Lesson: Report on a Scene

  • Grades: 4–12
  • Subjects: English Language Arts, Social Studies

Students will examine a painting and use context clues discovered within the artwork to write a newspaper article revealing the scene through words. Students must use visual details to infer a time period and imagine interviewing characters portrayed in the painting.


  • Students will use context clues to describe the setting, personality traits of individual characters, and overall mood of the scene and will imagine dialogue to develop a story.
  • Students will explain their ideas and their own interpretation and understanding of the scene in written form.
  • Students will write a three-paragraph newspaper article incorporating three imagined quotations.

Vocabulary: Reporter, headline, byline, satire (important for Blythe’s work), archive, investigate, mood


Eight people from the 1800s–men, women, and children–crowd around a Post Office door. Off to the right and left of the door, men are standing on the steps reading while young children attempt to get their attention to sell them newspapers. 
David Gilmour Blythe, Post Office, c. 1859-1863, Carnegie Museum of Art

Begin by showing students Post Office by former Pittsburgh resident David Gilmour Blythe. Take two minutes to quietly observe the artwork. Do not provide any background information while the students observe the work.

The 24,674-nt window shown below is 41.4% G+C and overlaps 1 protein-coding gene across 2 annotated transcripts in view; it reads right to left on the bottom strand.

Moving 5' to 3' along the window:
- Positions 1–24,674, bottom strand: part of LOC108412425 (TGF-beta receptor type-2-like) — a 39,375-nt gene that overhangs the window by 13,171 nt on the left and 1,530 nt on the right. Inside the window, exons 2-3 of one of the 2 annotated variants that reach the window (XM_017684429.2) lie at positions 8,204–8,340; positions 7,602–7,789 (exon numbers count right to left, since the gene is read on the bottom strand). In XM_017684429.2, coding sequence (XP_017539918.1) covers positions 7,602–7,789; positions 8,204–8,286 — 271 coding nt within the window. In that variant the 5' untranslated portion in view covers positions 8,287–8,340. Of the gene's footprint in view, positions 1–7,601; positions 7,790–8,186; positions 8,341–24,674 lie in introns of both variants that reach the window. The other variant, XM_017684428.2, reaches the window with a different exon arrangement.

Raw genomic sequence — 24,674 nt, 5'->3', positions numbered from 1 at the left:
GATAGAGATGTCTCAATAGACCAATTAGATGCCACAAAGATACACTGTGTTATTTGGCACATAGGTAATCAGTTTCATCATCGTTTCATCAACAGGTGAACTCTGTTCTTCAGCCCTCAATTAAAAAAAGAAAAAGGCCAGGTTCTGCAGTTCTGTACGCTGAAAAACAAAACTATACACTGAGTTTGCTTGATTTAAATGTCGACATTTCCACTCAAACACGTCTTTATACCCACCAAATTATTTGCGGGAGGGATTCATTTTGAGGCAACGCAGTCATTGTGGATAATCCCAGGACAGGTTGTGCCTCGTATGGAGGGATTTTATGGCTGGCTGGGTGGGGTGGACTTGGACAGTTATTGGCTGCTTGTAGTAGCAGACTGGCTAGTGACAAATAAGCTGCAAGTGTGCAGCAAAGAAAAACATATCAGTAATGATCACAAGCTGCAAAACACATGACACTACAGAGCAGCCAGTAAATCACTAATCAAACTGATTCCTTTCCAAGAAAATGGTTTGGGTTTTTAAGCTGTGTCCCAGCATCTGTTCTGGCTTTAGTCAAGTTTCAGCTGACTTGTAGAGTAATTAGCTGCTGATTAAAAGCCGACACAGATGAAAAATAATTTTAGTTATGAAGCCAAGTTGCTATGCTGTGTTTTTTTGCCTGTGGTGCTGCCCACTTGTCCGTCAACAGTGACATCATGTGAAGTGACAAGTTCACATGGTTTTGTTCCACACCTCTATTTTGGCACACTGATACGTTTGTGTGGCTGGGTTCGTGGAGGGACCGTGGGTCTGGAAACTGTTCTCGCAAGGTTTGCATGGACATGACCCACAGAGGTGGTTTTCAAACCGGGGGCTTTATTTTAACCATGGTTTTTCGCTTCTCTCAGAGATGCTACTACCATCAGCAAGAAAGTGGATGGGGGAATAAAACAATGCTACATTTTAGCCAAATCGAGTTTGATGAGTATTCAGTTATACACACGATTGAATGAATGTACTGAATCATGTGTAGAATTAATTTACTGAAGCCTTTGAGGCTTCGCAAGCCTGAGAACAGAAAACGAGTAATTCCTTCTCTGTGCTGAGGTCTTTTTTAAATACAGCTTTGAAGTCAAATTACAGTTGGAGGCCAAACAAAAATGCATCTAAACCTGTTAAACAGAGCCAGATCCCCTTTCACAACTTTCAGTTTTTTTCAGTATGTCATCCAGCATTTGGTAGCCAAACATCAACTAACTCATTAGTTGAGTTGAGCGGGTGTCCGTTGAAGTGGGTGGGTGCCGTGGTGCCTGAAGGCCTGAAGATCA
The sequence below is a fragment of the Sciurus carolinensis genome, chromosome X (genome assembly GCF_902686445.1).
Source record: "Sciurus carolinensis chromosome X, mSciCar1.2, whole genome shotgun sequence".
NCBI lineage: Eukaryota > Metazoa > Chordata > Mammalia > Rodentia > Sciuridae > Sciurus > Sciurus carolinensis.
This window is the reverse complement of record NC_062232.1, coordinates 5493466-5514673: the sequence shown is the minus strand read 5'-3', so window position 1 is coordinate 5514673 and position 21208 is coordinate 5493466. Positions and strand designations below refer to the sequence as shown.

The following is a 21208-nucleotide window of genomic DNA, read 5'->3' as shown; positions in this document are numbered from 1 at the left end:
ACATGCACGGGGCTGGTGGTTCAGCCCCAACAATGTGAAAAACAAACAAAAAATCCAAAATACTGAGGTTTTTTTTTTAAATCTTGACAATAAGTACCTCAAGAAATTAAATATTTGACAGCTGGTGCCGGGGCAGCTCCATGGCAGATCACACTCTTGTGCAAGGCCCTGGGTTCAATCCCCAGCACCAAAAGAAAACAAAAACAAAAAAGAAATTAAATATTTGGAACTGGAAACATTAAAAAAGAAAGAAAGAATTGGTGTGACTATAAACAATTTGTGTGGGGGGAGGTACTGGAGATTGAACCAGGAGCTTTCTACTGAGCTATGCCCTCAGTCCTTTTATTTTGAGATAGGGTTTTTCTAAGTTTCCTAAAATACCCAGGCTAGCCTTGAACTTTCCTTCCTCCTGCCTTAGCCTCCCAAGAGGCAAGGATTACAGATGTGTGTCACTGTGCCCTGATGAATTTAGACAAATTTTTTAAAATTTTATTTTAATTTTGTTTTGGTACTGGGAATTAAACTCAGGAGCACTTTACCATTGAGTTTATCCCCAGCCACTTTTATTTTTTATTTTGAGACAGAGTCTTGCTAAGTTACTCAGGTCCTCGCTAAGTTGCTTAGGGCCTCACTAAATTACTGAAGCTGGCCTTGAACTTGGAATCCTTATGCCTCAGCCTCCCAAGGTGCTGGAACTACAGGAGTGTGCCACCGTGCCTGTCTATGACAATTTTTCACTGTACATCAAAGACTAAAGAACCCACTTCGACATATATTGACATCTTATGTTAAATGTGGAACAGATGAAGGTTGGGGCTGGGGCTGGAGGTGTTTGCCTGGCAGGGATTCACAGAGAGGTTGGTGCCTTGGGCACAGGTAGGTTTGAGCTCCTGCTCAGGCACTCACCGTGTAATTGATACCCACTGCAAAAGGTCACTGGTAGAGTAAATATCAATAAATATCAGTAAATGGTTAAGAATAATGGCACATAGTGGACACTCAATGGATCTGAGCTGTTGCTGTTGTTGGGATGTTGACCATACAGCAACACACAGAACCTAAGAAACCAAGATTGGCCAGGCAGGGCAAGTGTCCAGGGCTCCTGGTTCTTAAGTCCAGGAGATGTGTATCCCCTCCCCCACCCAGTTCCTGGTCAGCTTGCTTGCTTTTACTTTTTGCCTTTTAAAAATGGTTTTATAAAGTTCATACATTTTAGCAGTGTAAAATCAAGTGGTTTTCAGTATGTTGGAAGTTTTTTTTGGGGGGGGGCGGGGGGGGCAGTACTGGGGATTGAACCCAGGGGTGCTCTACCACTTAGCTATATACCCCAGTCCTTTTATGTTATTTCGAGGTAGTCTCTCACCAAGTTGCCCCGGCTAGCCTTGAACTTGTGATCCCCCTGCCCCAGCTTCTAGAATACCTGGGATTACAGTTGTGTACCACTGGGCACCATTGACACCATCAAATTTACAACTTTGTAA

Lead a discussion with students by asking the following questions:

  • Where might these people be located? What details do you see that make you say that?
  • Notice what these people are wearing. When might this scene have taken place? What details do you see that make you say that?
  • Look at their poses and actions. What might these people be doing?
  • Describe the overall mood of this scene. What details do you see that make you say that?

Focus the discussion so that students are reading the painting closely. Ask students to focus only on the young person without shoes in the bottom-left corner. Ask students:

  • Who might this person be? What do you think they are doing and why? What details do you see that make you say that?

Now tell students they are reporters for a newspaper, such as the Pittsburgh Post-Gazette, and they have been sent to cover this scene for the newspaper. Their boss is requiring that the story be three paragraphs in length and include at least three quotes from characters on the scene. An example of a quote is:

  • Mrs. Emily Fairfield of Pittsburgh stated that she was, “waiting on a letter from her husband who was fighting overseas in Belgium” in what some people are describing as a world war.

Allow their investigative and interpretation skills to guide their writing.

In addition to being three paragraphs in length and using three quotes from the scene, students’ stories should also include a headline and a date. For inspiration, students can access the Pittsburgh Post-Gazette archive.

When students are finished, invite them to share their articles. Discuss the similarities and differences between the settings, character development, moods, and dialogue that they imagined.

Extensions for this lesson:

  • Each student picks a character in the painting and writes from that character’s perspective. Who are they and why they are at the post office?
  • Assign individual characters from the story to students. What if you were a reporter interviewing this person? Create a list of questions that you would ask. Imagine their responses!